Weekend Reads: “People of the Lie”
If you decide to pick up this book, be advised that it will take more than a weekend to read. I found that I had to put it down a few times and read something light, because it was phenomenally difficult to take. Yet, I think it’s so important that it’s worth investing the time.
My rating: 5 of 5 stars
As I said in one of my updates, this is one of the most chilling books I’ve ever read. Yet, it’s also one of the most important.
Psychiatrist M. Scott Peck is the first person to really look at evil from a scientific perspective. He ultimately concludes that evil is a combination of malignant narcissism and intellectual laziness, which he makes clear from the beginning of the book. The rest of the book shows some of the cases he used to reach that conclusion — and not just individual cases, but also examples of group evil like Nazi Germany and the MyLai massacre.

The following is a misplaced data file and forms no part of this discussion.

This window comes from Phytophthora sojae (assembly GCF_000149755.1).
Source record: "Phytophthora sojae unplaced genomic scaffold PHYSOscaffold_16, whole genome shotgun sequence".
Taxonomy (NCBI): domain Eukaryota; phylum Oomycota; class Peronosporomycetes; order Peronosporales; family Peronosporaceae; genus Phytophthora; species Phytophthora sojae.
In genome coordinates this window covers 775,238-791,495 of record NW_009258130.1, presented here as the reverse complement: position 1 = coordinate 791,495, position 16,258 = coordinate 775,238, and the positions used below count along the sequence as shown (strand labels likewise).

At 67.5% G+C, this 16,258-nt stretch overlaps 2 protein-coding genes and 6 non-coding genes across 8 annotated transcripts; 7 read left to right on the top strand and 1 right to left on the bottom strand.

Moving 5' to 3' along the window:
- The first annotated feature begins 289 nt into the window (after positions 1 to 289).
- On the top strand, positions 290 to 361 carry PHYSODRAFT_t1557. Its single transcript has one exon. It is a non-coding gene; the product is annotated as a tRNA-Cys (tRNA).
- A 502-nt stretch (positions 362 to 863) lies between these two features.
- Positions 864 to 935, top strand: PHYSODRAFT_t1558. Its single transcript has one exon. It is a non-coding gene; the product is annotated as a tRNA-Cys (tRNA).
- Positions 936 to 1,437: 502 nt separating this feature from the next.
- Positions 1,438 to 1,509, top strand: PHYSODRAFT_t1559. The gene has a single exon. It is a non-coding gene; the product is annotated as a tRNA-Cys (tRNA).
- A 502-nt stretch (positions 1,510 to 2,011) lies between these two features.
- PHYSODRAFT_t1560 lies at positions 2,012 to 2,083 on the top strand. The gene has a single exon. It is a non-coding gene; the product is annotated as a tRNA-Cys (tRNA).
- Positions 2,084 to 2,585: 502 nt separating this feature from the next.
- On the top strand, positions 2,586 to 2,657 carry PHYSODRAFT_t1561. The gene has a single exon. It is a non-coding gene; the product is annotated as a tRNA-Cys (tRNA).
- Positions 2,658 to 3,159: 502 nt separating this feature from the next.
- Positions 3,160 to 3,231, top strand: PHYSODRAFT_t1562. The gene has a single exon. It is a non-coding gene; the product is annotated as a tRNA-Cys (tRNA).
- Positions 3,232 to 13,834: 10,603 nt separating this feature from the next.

What made this book simultaneously disturbing and fascinating was how insidious evil could look, from parents who deliberately ignore a child’s needs and feelings because of how society might perceive *them,* to people who see nothing wrong with “othering” people and even murdering them without thinking they’ve done a single thing wrong.
I also saw the actions of far too many modern-day right wing politicians reflected in the words of this book; at the end of the day, that’s what disturbed me the most.